Energy Savings Matter

For every school cafeteria, the biggest issue is, as always, the budget. A study at Michigan State University says that over 10% of school lunches come from costs which are neither food nor labor. Those costs include contract services, supplies, and indirect charges.

Imagine energy savings in your school cafeteria, allowing for some of those indirect charges to be cut. Money savings on school lunches means that it’s easier to accommodate all of the children who need free or reduced cost lunches, without bankrupting the school and the district.

Energy savings also, of course, is a greener solution, better for the environment. But how do you get started? Here are six ways.

Six Methods to Get More Energy Savings in Your School Cafeteria

1. Switch from an Electric Water Heater Booster to a Gas Booster

Gas boosters are more efficient and they are  light enough to be wall-mounted. Wall mounting is crucial as it keeps the booster off the floor, away from water and corrosive chemicals. This extends the life of the unit. Electric boosters also tend to need their own dedicated lines and circuit breaker panels, whereas gas boosters do not.

In addition, newer equipment tends to be more energy efficient and it is certainly easier to maintain. Replacing outdated equipment with more energy efficient equipment is a smart choice.

2. Turn off the Lights When Not in Use

This old chestnut for saving energy at home works just as well in school cafeterias. When the cafeteria is not being used, there is no reason for more than minimal lights to be on. On average, lighting accounts for nearly one half of all school electrical use. Another option is to install occupancy sensors attached to LED lights in the cafeteria.

Or just keep switches where people can see and use them. Schools can develop ‘energy monitor’ programs for their students, which are where school children make sure lights are off where they are not needed. These Green Teams may have other ideas where they can help.

3. Clean Refrigerator Coils Regularly

Just like in a home, the refrigerator coils in a school will eventually become dusty and greasy, which impairs their ability to best regulate refrigerator and freezer temperatures. Without proper temperature regulation, these units will work harder to keep everything cool. This also includes overcooling and even freezing foods which can’t take such cold temperatures. This results in food spoilage and waste. Keeping the coils clean saves not only energy but also food from going to waste. This method is best coordinated with the school’s custodial staff.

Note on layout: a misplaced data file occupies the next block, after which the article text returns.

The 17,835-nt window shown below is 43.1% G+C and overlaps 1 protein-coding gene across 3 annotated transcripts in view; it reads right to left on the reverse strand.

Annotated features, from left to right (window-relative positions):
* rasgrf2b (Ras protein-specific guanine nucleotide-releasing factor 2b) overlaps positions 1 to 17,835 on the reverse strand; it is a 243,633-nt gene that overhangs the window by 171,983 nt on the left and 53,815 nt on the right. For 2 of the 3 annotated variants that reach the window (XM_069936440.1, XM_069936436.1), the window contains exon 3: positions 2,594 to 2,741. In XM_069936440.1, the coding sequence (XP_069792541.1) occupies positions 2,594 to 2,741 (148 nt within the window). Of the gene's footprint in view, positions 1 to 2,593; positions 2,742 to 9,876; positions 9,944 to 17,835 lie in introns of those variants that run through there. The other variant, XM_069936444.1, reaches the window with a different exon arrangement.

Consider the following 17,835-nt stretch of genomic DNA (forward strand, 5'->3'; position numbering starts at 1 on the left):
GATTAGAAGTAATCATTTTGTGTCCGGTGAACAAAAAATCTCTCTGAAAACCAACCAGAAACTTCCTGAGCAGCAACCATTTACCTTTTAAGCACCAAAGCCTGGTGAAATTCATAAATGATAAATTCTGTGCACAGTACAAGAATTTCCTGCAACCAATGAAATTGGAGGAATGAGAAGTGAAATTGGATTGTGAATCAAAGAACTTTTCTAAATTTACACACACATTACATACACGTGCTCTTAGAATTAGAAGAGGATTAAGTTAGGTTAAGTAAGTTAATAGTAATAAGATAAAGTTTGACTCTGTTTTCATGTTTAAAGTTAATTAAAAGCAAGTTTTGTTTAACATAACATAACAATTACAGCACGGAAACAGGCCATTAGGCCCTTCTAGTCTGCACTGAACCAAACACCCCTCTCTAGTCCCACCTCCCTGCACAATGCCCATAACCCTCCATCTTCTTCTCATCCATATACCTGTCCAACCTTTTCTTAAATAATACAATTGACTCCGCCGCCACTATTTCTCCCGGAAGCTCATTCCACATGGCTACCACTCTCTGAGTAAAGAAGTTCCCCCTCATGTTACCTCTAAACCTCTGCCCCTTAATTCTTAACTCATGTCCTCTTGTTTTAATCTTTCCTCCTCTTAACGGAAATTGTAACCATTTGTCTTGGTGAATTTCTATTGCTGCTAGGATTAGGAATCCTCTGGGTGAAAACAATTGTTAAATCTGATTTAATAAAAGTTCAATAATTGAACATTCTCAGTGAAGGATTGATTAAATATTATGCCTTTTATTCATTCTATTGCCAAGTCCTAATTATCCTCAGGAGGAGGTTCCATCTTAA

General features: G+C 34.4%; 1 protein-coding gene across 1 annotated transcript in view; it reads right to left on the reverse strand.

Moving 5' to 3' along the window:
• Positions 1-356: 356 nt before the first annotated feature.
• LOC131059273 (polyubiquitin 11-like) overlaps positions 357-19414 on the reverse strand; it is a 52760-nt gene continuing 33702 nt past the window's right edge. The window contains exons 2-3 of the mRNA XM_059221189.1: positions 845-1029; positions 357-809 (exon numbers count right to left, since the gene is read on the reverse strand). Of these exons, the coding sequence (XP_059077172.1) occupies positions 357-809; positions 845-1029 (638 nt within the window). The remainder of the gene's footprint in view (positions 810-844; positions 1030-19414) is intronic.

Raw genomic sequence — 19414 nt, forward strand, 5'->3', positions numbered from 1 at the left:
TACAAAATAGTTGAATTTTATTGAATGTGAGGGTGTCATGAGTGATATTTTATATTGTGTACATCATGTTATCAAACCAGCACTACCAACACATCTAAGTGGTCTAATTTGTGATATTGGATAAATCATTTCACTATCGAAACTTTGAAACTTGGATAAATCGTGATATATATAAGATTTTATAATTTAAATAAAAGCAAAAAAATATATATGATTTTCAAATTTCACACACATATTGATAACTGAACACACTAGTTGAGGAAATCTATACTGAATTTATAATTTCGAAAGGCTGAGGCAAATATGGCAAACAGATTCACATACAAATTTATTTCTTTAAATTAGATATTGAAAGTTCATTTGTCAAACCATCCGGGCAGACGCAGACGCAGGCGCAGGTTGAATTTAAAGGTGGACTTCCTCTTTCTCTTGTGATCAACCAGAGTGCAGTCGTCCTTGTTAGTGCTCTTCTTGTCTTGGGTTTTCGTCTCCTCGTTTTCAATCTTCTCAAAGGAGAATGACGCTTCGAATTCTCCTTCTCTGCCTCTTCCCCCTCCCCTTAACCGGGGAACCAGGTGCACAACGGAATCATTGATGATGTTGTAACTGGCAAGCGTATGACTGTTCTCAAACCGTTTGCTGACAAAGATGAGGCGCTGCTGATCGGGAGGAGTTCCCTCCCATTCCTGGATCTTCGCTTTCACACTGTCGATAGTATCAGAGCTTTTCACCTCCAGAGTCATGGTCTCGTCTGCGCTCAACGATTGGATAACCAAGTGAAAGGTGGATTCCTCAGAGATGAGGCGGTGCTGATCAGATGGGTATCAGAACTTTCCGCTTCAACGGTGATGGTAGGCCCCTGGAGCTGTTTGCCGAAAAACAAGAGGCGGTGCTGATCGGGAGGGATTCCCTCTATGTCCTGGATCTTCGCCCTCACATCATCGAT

4. Don’t Block the Airflow around Vents

School cafeterias have heavy, bulky equipment, plus chairs and tables. Keeping the vents clear means that they can do a better job either heating or cooling the cafeteria and the kitchen. It also means that warm or cool air does not go to waste by just cooling or warming the back of a stove, when it would be better if it was cooling or warming the back of a student.


5. Using Gas Reduces Electricity Demand

As one might expect, a conversion to gas reduces the demand for electricity. Many electrical production and distribution utilities currently offer rebates and reduced rates for decreasing demand, particularly peak hour demand.  School cafeterias can increase their savings by running dishwashers at night when that is practical.

6. Gas Conversion Saves Dishwashing Money

For dual-use dishwashers which rely on both heating and the application of chemicals in order to get dishware, silverware, pots, pans, and trays sanitary, those machines also need their own dedicated wiring. A switch to gas does not require rewiring and it reduces energy demand.

A school can also install programmable thermostats in the cafeteria. This is to minimize the operating hours of the heating and cooling systems during all low occupancy periods.

For schools looking to save energy and better protect the environment while also saving money, the school cafeteria is a great place to get a sensible energy savings program started.

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